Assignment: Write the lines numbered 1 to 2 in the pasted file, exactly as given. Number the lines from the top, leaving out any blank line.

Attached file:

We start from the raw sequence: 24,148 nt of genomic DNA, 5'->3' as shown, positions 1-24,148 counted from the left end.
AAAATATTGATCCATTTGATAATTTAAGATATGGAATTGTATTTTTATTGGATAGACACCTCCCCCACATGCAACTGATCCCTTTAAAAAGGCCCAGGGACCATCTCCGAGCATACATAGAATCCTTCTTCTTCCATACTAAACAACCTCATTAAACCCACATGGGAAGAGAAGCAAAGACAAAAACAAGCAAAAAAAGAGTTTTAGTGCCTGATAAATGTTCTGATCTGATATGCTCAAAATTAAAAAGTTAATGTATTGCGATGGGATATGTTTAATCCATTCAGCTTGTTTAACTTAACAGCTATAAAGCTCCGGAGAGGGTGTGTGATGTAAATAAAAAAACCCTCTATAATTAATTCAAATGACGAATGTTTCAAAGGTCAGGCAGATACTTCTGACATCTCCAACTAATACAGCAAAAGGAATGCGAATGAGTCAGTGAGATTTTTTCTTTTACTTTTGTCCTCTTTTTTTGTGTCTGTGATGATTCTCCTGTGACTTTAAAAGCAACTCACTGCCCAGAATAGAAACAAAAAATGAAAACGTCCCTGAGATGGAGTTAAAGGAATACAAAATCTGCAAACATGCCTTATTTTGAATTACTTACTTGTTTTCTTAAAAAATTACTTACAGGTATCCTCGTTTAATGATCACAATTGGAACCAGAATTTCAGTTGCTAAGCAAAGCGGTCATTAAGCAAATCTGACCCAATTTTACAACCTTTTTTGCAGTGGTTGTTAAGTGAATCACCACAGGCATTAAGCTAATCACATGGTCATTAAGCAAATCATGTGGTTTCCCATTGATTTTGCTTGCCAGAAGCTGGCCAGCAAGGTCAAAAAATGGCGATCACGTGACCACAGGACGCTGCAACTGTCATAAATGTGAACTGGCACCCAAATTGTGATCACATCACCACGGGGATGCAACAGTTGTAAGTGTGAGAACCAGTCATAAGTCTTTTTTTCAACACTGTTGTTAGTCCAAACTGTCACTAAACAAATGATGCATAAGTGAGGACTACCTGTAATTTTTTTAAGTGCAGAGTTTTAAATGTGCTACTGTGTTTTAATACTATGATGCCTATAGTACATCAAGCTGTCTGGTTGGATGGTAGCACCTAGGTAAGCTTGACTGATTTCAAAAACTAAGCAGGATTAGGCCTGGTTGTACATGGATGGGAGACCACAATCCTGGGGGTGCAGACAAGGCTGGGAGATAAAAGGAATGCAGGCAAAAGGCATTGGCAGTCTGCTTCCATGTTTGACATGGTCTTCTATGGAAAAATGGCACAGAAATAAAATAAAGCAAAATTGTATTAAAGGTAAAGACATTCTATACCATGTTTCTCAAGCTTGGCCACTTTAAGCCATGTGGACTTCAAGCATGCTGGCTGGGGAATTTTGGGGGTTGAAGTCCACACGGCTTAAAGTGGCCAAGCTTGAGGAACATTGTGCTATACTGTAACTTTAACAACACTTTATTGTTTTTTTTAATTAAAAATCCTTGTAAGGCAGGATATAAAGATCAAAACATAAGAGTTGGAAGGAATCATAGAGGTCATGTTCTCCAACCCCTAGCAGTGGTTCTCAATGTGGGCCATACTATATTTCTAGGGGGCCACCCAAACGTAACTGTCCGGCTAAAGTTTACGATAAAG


We start from the raw sequence: 24,148 nt of genomic DNA, 5'->3' as shown, positions 1-24,148 counted from the left end.
AAAATATTGATCCATTTGATAATTTAAGATATGGAATTGTATTTTTATTGGATAGACACCTCCCCCACATGCAACTGATCCCTTTAAAAAGGCCCAGGGACCATCTCCGAGCATACATAGAATCCTTCTTCTTCCATACTAAACAACCTCATTAAACCCACATGGGAAGAGAAGCAAAGACAAAAACAAGCAAAAAAAGAGTTTTAGTGCCTGATAAATGTTCTGATCTGATATGCTCAAAATTAAAAAGTTAATGTATTGCGATGGGATATGTTTAATCCATTCAGCTTGTTTAACTTAACAGCTATAAAGCTCCGGAGAGGGTGTGTGATGTAAATAAAAAAACCCTCTATAATTAATTCAAATGACGAATGTTTCAAAGGTCAGGCAGATACTTCTGACATCTCCAACTAATACAGCAAAAGGAATGCGAATGAGTCAGTGAGATTTTTTCTTTTACTTTTGTCCTCTTTTTTTGTGTCTGTGATGATTCTCCTGTGACTTTAAAAGCAACTCACTGCCCAGAATAGAAACAAAAAATGAAAACGTCCCTGAGATGGAGTTAAAGGAATACAAAATCTGCAAACATGCCTTATTTTGAATTACTTACTTGTTTTCTTAAAAAATTACTTACAGGTATCCTCGTTTAATGATCACAATTGGAACCAGAATTTCAGTTGCTAAGCAAAGCGGTCATTAAGCAAATCTGACCCAATTTTACAACCTTTTTTGCAGTGGTTGTTAAGTGAATCACCACAGGCATTAAGCTAATCACATGGTCATTAAGCAAATCATGTGGTTTCCCATTGATTTTGCTTGCCAGAAGCTGGCCAGCAAGGTCAAAAAATGGCGATCACGTGACCACAGGACGCTGCAACTGTCATAAATGTGAACTGGCACCCAAATTGTGATCACATCACCACGGGGATGCAACAGTTGTAAGTGTGAGAACCAGTCATAAGTCTTTTTTTCAACACTGTTGTTAGTCCAAACTGTCACTAAACAAATGATGCATAAGTGAGGACTACCTGTAATTTTTTTAAGTGCAGAGTTTTAAATGTGCTACTGTGTTTTAATACTATGATGCCTATAGTACATCAAGCTGTCTGGTTGGATGGTAGCACCTAGGTAAGCTTGACTGATTTCAAAAACTAAGCAGGATTAGGCCTGGTTGTACATGGATGGGAGACCACAATCCTGGGGGTGCAGACAAGGCTGGGAGATAAAAGGAATGCAGGCAAAAGGCATTGGCAGTCTGCTTCCATGTTTGACATGGTCTTCTATGGAAAAATGGCACAGAAATAAAATAAAGCAAAATTGTATTAAAGGTAAAGACATTCTATACCATGTTTCTCAAGCTTGGCCACTTTAAGCCATGTGGACTTCAAGCATGCTGGCTGGGGAATTTTGGGGGTTGAAGTCCACACGGCTTAAAGTGGCCAAGCTTGAGGAACATTGTGCTATACTGTAACTTTAACAACACTTTATTGTTTTTTTTAATTAAAAATCCTTGTAAGGCAGGATATAAAGATCAAAACATAAGAGTTGGAAGGAATCATAGAGGTCATGTTCTCCAACCCCTAGCAGTGGTTCTCAATGTGGGCCATACTATATTTCTAGGGGGCCACCCAAACGTAACTGTCCGGCTAAAGTTTACGATAAAG